Think on Your Feet When You’re “Rolling in the Deep”

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13301338_10154245806777700_5915771638876179973_oThis may come as a shock, but Adele can teach us much more than just how to stay in contact with our exes. As of recent, Adele has been forgetting the lyrics to her songs. Before you laugh, she’s used her blunders to make her fans love her even more. It’s easy to judge but think about conversations and/or presentations where you’ve messed up and presented the wrong data. Don’t worry, you’re not the only one cringing, in fact, I’m cringing as I write this.

Don’t Take Yourself too Seriously

I recently did a presentation and forgot the names of the business owners that I was representing. Other than removing your foot from your mouth, what should you do in this kind of situation? I think we’d all be better off if we did what Adele does. Despite the serious nature of her songs, she does not take herself too seriously. When she makes a mistake on stage, she’s honest with herself and her audience and usually laughs it off. The reason this works is because she is comfortable with herself and her shortcomings which makes her audience comfortable with her. One missed lyric won’t ruin the entire show. Period.

Channel Your Inner Adele

The stage highlights everything and allows you to be as powerful or as weak as you’d like to be. The audience will play off your energy, so when you make mistakes and immediately begin to implode (the natural thing to do) you’ll quickly begin to lose your audience. If you can find the inner strength to power through and move on confidently, you’ll not only keep your audience, but you’ll appear more genuine and human. Behind getting it right the first time, staying loose is one of the most important things you can do as a public speaker.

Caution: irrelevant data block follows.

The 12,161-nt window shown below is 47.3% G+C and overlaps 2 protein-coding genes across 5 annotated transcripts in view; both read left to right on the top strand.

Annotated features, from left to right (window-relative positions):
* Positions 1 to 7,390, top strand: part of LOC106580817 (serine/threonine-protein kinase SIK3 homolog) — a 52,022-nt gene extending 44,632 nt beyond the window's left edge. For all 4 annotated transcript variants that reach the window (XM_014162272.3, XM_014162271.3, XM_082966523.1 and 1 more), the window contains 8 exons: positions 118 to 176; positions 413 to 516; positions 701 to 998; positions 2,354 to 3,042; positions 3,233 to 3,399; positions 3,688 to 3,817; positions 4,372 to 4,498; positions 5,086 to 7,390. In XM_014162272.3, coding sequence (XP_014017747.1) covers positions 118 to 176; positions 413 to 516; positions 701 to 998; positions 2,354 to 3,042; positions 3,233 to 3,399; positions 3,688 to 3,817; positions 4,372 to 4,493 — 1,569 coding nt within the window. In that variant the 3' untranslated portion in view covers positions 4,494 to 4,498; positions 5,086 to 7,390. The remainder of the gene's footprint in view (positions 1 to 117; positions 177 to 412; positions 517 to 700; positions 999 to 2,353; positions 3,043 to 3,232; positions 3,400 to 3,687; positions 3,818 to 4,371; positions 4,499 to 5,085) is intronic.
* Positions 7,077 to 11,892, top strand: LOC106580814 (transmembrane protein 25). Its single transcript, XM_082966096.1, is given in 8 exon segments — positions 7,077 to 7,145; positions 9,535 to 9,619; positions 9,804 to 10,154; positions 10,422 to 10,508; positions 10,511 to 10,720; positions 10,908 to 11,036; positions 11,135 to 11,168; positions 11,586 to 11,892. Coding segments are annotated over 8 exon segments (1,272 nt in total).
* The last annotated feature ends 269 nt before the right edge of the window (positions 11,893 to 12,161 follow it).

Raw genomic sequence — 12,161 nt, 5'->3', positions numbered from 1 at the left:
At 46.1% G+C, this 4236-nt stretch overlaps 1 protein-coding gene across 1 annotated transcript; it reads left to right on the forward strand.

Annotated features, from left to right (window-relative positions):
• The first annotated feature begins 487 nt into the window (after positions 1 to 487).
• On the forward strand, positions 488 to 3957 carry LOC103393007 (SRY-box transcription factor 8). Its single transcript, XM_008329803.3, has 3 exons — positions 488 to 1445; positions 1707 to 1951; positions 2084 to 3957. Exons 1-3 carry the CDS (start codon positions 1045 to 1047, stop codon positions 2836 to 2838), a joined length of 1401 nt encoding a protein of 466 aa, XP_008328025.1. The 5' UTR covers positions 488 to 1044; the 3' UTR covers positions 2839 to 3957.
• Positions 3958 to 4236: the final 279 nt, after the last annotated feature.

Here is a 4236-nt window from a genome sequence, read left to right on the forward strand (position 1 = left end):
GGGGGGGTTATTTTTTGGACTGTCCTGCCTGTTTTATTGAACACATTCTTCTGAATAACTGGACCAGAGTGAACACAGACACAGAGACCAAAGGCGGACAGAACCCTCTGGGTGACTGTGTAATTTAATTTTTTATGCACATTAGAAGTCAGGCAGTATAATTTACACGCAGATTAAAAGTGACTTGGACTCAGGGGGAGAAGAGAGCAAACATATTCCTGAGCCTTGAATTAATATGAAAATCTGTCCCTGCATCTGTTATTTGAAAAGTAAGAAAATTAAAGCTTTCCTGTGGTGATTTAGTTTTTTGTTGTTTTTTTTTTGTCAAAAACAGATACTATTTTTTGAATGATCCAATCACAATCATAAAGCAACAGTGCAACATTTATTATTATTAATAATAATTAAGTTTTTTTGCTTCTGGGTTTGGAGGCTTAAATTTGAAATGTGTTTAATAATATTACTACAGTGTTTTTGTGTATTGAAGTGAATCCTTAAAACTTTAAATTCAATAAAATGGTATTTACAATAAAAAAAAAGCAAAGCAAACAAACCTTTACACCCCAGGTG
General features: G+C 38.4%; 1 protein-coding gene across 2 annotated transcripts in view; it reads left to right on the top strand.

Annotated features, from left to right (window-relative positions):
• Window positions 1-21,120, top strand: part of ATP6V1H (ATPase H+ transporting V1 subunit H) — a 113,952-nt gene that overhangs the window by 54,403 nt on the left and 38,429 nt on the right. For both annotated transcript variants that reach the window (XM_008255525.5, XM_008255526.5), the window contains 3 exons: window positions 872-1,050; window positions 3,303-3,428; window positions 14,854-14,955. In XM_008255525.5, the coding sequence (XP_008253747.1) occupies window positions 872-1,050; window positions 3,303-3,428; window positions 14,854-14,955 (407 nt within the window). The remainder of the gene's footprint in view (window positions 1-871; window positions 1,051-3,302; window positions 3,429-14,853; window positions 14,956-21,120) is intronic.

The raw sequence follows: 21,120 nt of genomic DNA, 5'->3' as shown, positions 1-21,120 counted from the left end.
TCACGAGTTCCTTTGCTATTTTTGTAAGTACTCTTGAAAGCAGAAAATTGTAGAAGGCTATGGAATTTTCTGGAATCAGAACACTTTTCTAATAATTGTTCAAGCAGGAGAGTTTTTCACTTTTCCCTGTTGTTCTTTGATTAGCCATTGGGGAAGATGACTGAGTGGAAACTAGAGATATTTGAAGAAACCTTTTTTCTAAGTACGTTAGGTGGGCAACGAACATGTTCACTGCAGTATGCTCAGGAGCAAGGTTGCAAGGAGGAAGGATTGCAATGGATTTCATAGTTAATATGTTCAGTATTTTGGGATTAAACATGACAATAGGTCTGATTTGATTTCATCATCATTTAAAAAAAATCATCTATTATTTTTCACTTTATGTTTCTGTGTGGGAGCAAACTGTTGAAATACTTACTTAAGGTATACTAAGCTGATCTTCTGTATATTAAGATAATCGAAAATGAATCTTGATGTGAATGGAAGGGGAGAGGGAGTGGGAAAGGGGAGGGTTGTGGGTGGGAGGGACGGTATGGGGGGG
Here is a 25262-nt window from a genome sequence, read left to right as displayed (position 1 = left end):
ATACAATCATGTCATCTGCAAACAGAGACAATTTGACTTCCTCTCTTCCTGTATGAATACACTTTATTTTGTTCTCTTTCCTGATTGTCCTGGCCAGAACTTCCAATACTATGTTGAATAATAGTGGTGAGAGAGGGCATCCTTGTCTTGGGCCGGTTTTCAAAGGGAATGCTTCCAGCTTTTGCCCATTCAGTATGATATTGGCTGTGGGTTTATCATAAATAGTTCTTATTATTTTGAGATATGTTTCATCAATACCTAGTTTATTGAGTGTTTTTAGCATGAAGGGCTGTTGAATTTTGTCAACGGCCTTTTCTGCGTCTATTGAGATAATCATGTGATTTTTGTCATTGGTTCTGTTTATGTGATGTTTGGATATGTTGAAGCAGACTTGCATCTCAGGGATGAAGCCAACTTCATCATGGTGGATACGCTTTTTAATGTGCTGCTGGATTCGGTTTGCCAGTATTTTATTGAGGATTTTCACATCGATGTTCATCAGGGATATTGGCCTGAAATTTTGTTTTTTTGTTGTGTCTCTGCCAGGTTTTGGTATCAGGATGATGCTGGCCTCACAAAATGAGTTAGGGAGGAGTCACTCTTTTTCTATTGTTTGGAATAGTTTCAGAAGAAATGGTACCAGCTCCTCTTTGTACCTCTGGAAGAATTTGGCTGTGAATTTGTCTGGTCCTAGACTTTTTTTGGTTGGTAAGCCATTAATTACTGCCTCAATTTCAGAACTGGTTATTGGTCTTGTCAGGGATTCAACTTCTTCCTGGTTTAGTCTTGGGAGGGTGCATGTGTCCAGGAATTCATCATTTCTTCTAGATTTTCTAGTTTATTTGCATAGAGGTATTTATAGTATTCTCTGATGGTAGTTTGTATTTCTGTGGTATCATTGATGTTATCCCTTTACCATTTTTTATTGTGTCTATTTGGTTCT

Keep the Big Picture in Mind

There is quite a difference between a concert and a conference though. The business environment is much less fun and the content is much more serious. Unfortunately the question is not if, but when, you will make a mistake. When you do, it’s important to remind yourself of the big picture of what you’re talking about. For me, I was trying to persuade 300 people why they should eat at the restaurant that I was representing. When I got the names mixed up, I simply reminded myself that their story, not their specific names, was going to drive people to their restaurant. When I remembered the big picture, I kept going confidently because I believed in their story and that led to a great result.

As long as you stay loose, forgive yourself, and keep the big picture in mind, you save any presentation. You’ll leave your audience and consumers happy, and potential employers wondering where they could find ‘Somebody like you.’

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